San Francisco Judge Rules in Favor of Muslim Worker Fired from Hollister

A San Francisco federal judge has ruled in favor of an ex-employee from retailer Abercrombie & Fitch’s San Mateo Hollister store after the employee was allegedly fired for wearing a headscarf. The judge claimed the company violated anti-discrimination laws when they fired the employee for wearing a hijab. Abercrombie claimed the scarf violated its policy that requires employees to dress a certain way for its marketing strategy.

Abercrombie argued that allowing the employee to wear the headscarf would damage sales. The ruling judge said the company offered no “credible evidence” that sales would be affected by the headscarf.

A trial on Abercrombie’s liability is set for late September and the judge said the jury is allowed to award punitive damages.

Abercrombie & Fitch has come under fire in numerous lawsuits recently, including one filed by black, Hispanic and Asian employees that settled for $40 million in 2004. From this, the company was made to enforce new programs and policies to diversify their employees.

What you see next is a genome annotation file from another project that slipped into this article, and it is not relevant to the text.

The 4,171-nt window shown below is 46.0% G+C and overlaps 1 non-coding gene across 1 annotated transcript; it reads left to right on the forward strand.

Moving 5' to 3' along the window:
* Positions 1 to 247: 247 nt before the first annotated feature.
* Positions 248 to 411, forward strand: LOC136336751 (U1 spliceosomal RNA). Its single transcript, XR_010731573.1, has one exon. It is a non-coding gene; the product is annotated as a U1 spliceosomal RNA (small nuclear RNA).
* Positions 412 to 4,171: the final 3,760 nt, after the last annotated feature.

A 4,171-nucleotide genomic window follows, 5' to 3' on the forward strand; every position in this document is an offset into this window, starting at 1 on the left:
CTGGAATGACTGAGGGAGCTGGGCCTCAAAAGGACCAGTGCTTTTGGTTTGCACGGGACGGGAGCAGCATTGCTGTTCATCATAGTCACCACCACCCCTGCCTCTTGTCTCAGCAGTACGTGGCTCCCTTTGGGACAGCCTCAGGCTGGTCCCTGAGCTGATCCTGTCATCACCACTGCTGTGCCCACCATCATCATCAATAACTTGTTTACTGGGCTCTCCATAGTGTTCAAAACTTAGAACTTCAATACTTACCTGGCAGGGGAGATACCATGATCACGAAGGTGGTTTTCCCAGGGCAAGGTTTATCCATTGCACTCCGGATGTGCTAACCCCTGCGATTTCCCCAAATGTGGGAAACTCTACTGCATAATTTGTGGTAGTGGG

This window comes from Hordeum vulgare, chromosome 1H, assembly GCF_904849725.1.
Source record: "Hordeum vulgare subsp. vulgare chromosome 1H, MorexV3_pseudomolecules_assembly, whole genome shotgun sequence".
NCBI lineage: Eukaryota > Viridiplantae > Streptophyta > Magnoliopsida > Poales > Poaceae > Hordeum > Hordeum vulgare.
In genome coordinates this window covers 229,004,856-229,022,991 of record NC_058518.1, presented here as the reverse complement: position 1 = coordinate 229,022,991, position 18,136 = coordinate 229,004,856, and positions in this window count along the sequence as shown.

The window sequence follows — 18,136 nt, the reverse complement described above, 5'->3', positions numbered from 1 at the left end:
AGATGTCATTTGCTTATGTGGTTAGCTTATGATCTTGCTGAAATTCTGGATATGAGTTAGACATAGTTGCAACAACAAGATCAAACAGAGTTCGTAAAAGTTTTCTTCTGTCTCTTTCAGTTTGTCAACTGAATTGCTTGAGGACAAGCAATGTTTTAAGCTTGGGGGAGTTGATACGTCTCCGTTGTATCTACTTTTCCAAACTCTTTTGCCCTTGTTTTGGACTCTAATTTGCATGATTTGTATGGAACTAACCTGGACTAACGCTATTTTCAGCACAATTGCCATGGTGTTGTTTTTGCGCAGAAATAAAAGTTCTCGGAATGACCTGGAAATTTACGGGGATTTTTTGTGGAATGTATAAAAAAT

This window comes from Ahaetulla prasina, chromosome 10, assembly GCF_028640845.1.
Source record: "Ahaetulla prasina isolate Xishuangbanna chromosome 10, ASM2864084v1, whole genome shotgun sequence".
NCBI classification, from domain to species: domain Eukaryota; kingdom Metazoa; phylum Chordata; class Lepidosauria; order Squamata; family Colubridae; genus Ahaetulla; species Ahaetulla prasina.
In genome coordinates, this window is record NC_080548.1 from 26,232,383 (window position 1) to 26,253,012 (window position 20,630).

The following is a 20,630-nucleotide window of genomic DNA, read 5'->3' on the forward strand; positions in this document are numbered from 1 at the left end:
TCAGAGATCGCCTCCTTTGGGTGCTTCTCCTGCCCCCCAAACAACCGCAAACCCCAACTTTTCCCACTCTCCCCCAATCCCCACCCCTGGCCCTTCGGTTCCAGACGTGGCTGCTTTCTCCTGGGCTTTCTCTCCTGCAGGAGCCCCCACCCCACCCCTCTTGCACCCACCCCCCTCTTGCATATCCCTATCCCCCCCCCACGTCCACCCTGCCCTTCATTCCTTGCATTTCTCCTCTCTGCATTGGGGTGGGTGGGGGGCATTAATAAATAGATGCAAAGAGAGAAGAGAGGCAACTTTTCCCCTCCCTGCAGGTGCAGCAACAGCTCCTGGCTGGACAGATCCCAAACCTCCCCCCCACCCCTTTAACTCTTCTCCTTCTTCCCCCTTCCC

Discrimination in the workplace based on race or religion is illegal, and the Equal Employment Opportunity Commission (EEOC) filed the Abercrombie employee’s lawsuit on their behalf. The EEOC also states that employers have to reasonably accommodate religious practices of employees, including allowing employees to wear religious garments.

If you have been wrongfully terminated based on racial or religious discrimination, contact our Los Angeles discrimination attorneys today.

Did You Know: Companies cannot discriminate against an applicant or interviewee based on their religious preferences.

Kesluk, Silverstein & JacobLos Angeles employment attorneys



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